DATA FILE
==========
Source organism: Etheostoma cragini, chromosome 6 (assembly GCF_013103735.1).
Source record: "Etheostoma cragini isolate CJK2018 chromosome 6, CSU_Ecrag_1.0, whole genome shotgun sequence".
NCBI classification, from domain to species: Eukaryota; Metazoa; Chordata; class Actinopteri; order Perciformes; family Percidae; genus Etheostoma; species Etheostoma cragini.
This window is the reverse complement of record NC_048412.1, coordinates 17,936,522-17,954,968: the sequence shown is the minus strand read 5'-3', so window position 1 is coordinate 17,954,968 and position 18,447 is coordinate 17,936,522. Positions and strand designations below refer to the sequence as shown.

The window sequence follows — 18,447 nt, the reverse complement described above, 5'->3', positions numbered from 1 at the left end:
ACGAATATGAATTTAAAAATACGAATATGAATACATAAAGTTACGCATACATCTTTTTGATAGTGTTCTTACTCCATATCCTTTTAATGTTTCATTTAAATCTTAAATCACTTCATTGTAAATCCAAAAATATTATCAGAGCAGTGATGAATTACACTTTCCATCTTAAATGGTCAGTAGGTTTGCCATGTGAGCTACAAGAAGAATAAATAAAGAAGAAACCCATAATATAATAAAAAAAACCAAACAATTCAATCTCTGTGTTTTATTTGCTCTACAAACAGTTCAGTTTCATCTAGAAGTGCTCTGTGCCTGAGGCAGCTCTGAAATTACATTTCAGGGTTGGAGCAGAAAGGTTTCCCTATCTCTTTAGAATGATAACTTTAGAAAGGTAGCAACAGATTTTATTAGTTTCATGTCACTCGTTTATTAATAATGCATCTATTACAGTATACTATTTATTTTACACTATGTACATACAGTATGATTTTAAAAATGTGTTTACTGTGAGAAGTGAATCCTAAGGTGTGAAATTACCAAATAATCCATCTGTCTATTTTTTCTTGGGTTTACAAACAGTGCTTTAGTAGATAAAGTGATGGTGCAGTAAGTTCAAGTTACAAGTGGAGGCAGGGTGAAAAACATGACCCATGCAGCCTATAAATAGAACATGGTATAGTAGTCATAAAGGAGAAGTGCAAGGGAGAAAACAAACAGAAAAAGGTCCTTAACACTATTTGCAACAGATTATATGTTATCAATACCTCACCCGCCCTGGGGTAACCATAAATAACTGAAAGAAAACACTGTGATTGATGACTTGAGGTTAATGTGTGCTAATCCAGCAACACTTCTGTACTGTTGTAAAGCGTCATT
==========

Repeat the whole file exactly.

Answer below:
Source organism: Etheostoma cragini, chromosome 6 (assembly GCF_013103735.1).
Source record: "Etheostoma cragini isolate CJK2018 chromosome 6, CSU_Ecrag_1.0, whole genome shotgun sequence".
NCBI classification, from domain to species: Eukaryota; Metazoa; Chordata; class Actinopteri; order Perciformes; family Percidae; genus Etheostoma; species Etheostoma cragini.
This window is the reverse complement of record NC_048412.1, coordinates 17,936,522-17,954,968: the sequence shown is the minus strand read 5'-3', so window position 1 is coordinate 17,954,968 and position 18,447 is coordinate 17,936,522. Positions and strand designations below refer to the sequence as shown.

The window sequence follows — 18,447 nt, the reverse complement described above, 5'->3', positions numbered from 1 at the left end:
ACGAATATGAATTTAAAAATACGAATATGAATACATAAAGTTACGCATACATCTTTTTGATAGTGTTCTTACTCCATATCCTTTTAATGTTTCATTTAAATCTTAAATCACTTCATTGTAAATCCAAAAATATTATCAGAGCAGTGATGAATTACACTTTCCATCTTAAATGGTCAGTAGGTTTGCCATGTGAGCTACAAGAAGAATAAATAAAGAAGAAACCCATAATATAATAAAAAAAACCAAACAATTCAATCTCTGTGTTTTATTTGCTCTACAAACAGTTCAGTTTCATCTAGAAGTGCTCTGTGCCTGAGGCAGCTCTGAAATTACATTTCAGGGTTGGAGCAGAAAGGTTTCCCTATCTCTTTAGAATGATAACTTTAGAAAGGTAGCAACAGATTTTATTAGTTTCATGTCACTCGTTTATTAATAATGCATCTATTACAGTATACTATTTATTTTACACTATGTACATACAGTATGATTTTAAAAATGTGTTTACTGTGAGAAGTGAATCCTAAGGTGTGAAATTACCAAATAATCCATCTGTCTATTTTTTCTTGGGTTTACAAACAGTGCTTTAGTAGATAAAGTGATGGTGCAGTAAGTTCAAGTTACAAGTGGAGGCAGGGTGAAAAACATGACCCATGCAGCCTATAAATAGAACATGGTATAGTAGTCATAAAGGAGAAGTGCAAGGGAGAAAACAAACAGAAAAAGGTCCTTAACACTATTTGCAACAGATTATATGTTATCAATACCTCACCCGCCCTGGGGTAACCATAAATAACTGAAAGAAAACACTGTGATTGATGACTTGAGGTTAATGTGTGCTAATCCAGCAACACTTCTGTACTGTTGTAAAGCGTCATT